There is no way to escape Trump, which is more upsetting than his highly publicized appearance on Saturday Night Live.  The guy is everywhere and there seems to be no way to shake him.  Even in Lithuania, he appears repeatedly on the news.  He's a big hit in Russia, and has earned the praise of Vladimir Putin no less.  Apparently, the feeling is mutual.  You can see the two getting along swimmingly well, just like Putin and Silvio Berlusconi, but hopefully it won't be as fellow world leaders.

SNL can have Trump, and Ben Carson too, who I'm sure will come up repeatedly on the show now that he has offered his theoretical observations on the uses of pyramids.  This appearance will probably help Trump regain his control of the GOP leader board, provided he doesn't go overboard on Carson.  For the time being, Michaels will have to make do with Ben Carson impersonations, as the good doctor has said no to any such appearances himself.  Dr. Ben believes that running for president is a serious matter.

At least, Trump knows how to have a good time.  I suppose that is his primary appeal.  It certainly isn't his political savvy.  He's enjoying this ride and will no doubt take it as far as he can into the primaries, as he hasn't had to pay for much of this publicity.  In fact, quite the opposite as his "brand appeal" has never been so high.

Wednesday, November 4, 2015

Another Brother from Another Planet

Reading some of the backlash to a black stormtrooper as one of the lead roles in Star Wars is not without its irony.  Given that stormtroopers look like high-tech Klansmen, you have to think J.J. Abrams was having a little fun here, channeling Mel Brooks who dressed up his black sheriff in a Klan outfit in one of the great scenes in Blazing Saddles.  But, Abrams was probably also trying to level the playing field a bit, as black characters are rarely seen in science fiction movies.  I suppose this is one reason some "fans" are so upset.  We get used to certain stereotypes and don't like to see them changed, even if the voice of Darth Vader was James Earl Jones.

For what ever reason, George Lucas chose to make Darth Vader white in the prequels, giving us the long sordid story of Anakin Skywalker, who would eventually fall prey to the dark side.  This was a bit of a disappointment as far as I was concerned, as we already had Lando Calrissian, played by the dapper Billy Dee Williams, so why not have David Oyelowo or some other young black actor play the role.  I guess it would have been too hard to explain how Anakin was Luke's father, even with three episodes.

For many years, black science fiction fans had to make do with Lt. Uhura.  The reboots of Star Trek addressed this shortfall, casting Avery Brooks as Captain Benjamin Sisko in Deep Space Nine.  There was even a Black Vulcan, played by Tim Russ, in Star Trek: Voyager.   However, these characters are far and few between and don't strike the imagination as much Uhura (Nichelle Nichols) did.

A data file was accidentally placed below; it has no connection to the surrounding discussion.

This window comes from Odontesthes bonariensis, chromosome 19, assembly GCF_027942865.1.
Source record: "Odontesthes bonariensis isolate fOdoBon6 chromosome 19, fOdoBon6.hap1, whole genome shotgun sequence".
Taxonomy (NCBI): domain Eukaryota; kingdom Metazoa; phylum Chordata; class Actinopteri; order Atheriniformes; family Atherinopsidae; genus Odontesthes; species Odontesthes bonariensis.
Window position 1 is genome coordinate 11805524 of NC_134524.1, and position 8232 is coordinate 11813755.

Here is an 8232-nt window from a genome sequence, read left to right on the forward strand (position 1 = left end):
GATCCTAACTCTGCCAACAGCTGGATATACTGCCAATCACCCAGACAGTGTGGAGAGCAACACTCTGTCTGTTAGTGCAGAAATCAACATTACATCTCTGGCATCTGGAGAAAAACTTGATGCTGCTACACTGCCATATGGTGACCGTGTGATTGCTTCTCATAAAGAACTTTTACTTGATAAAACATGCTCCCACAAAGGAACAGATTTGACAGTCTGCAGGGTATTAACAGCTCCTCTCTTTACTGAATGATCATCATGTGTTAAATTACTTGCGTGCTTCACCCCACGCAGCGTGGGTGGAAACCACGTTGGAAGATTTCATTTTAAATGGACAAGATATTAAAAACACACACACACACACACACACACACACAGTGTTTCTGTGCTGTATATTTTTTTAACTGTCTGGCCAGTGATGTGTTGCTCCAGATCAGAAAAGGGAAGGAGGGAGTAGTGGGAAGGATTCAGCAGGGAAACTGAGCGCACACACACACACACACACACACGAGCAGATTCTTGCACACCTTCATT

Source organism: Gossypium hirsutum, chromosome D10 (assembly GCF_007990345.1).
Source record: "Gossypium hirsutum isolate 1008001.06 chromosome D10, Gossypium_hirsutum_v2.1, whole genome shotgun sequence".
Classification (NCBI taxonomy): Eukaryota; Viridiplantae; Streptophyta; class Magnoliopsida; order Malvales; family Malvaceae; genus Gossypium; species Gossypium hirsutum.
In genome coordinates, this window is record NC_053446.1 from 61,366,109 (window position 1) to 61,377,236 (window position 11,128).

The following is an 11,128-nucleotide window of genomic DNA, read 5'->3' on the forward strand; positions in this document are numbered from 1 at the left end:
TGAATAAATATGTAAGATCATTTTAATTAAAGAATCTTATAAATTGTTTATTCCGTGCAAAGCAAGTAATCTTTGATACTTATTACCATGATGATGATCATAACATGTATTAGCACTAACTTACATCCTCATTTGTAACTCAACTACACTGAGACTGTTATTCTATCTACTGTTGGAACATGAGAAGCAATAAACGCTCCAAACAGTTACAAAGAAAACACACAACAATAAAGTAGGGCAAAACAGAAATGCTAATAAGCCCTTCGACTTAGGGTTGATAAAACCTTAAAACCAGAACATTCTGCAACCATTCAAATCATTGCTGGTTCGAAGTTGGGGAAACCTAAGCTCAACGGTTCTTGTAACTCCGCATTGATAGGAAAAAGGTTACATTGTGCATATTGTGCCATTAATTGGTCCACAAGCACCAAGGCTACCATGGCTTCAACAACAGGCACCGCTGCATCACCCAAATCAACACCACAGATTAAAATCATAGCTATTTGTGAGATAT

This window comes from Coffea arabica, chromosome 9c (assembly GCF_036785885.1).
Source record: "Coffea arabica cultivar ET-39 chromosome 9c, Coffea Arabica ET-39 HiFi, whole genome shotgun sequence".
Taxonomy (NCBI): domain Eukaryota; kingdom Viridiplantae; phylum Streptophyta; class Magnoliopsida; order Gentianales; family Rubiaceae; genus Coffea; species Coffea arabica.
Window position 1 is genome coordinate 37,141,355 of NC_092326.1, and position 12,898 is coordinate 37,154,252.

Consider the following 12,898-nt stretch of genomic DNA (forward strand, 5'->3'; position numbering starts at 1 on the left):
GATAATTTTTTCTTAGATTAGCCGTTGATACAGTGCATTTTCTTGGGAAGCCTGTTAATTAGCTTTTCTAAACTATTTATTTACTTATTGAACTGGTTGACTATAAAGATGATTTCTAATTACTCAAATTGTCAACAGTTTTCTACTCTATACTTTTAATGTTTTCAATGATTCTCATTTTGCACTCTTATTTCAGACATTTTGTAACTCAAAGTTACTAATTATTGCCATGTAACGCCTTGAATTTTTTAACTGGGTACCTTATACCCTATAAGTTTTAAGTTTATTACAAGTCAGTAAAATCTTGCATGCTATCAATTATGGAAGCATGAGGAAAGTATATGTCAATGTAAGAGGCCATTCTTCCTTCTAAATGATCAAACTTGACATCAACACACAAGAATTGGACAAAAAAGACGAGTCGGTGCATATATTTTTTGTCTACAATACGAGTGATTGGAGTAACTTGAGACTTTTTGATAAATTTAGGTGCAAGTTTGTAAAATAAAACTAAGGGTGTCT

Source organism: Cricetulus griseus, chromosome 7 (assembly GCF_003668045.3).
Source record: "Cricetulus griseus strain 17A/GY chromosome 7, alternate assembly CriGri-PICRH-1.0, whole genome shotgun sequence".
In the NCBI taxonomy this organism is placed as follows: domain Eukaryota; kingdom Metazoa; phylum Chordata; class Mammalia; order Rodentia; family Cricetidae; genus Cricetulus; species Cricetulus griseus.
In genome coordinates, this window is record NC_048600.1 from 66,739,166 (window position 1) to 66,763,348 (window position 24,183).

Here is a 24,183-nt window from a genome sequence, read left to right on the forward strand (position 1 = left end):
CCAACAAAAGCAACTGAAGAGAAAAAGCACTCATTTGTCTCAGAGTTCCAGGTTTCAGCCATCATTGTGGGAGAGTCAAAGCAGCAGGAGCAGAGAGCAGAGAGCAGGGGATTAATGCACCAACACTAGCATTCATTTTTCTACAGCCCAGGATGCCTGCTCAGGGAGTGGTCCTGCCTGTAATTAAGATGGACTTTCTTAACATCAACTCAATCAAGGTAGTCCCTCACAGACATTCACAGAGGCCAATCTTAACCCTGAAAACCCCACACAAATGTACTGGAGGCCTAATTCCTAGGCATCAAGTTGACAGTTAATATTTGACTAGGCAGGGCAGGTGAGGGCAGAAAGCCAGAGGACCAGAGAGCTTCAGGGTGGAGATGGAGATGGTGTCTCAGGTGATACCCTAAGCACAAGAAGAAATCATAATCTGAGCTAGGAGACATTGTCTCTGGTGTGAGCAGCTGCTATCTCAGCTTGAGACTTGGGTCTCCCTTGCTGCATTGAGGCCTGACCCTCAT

A lot of folks were upset that Blade Runner had virtually no black characters, leading some critics to wonder if there was some kind of Black genocide or plague in the near future.  There were no shortage of Asians, which appeared to have taken over LA, and Edward James Olmos played Gaff, one of the blade runners.  So, it didn't lack completely for ethnic diversity.

John Sayles created perhaps the first lead for a black actor in a science fiction movie in The Brother From Another Planet.  However, he seemed to be more influenced by Gordon Parks than science fiction films, as this movie owes a lot to the "blaxploitation" films of the early 70s.

Black science fiction is one of those sub-genres that doesn't get much mention.  From my little bit of research, Samuel Delaney is probably the most famous writer still working today.  He's won a slough of awards and would be interesting to read.

At one point, even W.E.B. DuBois tried his hand at science fiction in The Comet. Written in 1920, it foreshadowed the apocalyptic themes that would figure so heavily in the genre.  What makes his story interesting is that only a black man and white woman survive the comet, an obvious statement on miscegenation.  George Lucas take note.

So, why all the fuss over Stormtrooper Finn?  Isn't there plenty of room for a character like this in today's science fiction?  Sadly, some persons feel black sci-fi characters should remain sidekicks like Lando Calrissian, who ended up being frozen in "carbonite" for his treachery.  For that matter, so did Hans Solo, but he lived to see another day.  We never found out what happened to Lando.  Maybe he is Finn's father?  We can only wait and see.